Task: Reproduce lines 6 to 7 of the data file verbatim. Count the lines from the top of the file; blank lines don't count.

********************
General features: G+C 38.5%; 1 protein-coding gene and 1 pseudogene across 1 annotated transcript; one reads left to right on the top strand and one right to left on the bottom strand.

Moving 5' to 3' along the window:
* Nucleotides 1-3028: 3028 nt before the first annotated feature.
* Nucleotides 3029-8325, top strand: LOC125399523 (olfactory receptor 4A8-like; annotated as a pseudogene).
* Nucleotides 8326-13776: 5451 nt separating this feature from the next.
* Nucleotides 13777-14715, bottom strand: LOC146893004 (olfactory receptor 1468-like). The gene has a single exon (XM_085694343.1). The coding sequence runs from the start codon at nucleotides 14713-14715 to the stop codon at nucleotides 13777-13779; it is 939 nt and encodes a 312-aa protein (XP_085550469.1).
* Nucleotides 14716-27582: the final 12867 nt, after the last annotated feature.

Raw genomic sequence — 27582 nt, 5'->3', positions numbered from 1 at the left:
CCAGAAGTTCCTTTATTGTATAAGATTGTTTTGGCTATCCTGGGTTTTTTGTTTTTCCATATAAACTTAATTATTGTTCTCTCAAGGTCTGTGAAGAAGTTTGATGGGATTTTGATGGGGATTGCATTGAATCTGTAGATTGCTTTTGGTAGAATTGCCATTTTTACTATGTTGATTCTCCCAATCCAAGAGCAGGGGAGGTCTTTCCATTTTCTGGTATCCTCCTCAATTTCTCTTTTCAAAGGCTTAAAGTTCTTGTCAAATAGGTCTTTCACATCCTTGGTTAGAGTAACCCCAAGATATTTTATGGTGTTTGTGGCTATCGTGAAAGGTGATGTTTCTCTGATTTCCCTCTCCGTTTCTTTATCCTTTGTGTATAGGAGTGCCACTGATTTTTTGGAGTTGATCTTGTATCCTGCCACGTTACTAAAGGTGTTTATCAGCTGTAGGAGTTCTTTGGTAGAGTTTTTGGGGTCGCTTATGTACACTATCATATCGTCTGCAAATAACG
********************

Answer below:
* Nucleotides 13777-14715, bottom strand: LOC146893004 (olfactory receptor 1468-like). The gene has a single exon (XM_085694343.1). The coding sequence runs from the start codon at nucleotides 14713-14715 to the stop codon at nucleotides 13777-13779; it is 939 nt and encodes a 312-aa protein (XP_085550469.1).
* Nucleotides 14716-27582: the final 12867 nt, after the last annotated feature.